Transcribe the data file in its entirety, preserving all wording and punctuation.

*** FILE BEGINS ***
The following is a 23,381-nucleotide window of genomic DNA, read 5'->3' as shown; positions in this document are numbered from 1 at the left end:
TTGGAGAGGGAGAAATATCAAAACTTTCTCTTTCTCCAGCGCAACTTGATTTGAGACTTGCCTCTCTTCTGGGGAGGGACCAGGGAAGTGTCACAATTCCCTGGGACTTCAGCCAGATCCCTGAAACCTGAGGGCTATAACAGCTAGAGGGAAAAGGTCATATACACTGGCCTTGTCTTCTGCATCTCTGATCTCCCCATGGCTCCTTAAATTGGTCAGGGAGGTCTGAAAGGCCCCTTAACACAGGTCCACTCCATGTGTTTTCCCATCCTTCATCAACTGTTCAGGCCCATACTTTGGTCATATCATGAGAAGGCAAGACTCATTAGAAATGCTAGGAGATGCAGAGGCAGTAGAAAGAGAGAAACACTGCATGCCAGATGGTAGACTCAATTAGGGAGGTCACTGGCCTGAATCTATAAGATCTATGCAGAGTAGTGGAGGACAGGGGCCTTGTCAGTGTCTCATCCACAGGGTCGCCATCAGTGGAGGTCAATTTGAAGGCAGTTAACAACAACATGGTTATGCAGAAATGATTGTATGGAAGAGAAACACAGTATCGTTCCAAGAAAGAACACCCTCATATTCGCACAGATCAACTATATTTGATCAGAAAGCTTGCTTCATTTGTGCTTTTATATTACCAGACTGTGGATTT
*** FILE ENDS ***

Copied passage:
The following is a 23,381-nucleotide window of genomic DNA, read 5'->3' as shown; positions in this document are numbered from 1 at the left end:
TTGGAGAGGGAGAAATATCAAAACTTTCTCTTTCTCCAGCGCAACTTGATTTGAGACTTGCCTCTCTTCTGGGGAGGGACCAGGGAAGTGTCACAATTCCCTGGGACTTCAGCCAGATCCCTGAAACCTGAGGGCTATAACAGCTAGAGGGAAAAGGTCATATACACTGGCCTTGTCTTCTGCATCTCTGATCTCCCCATGGCTCCTTAAATTGGTCAGGGAGGTCTGAAAGGCCCCTTAACACAGGTCCACTCCATGTGTTTTCCCATCCTTCATCAACTGTTCAGGCCCATACTTTGGTCATATCATGAGAAGGCAAGACTCATTAGAAATGCTAGGAGATGCAGAGGCAGTAGAAAGAGAGAAACACTGCATGCCAGATGGTAGACTCAATTAGGGAGGTCACTGGCCTGAATCTATAAGATCTATGCAGAGTAGTGGAGGACAGGGGCCTTGTCAGTGTCTCATCCACAGGGTCGCCATCAGTGGAGGTCAATTTGAAGGCAGTTAACAACAACATGGTTATGCAGAAATGATTGTATGGAAGAGAAACACAGTATCGTTCCAAGAAAGAACACCCTCATATTCGCACAGATCAACTATATTTGATCAGAAAGCTTGCTTCATTTGTGCTTTTATATTACCAGACTGTGGATTT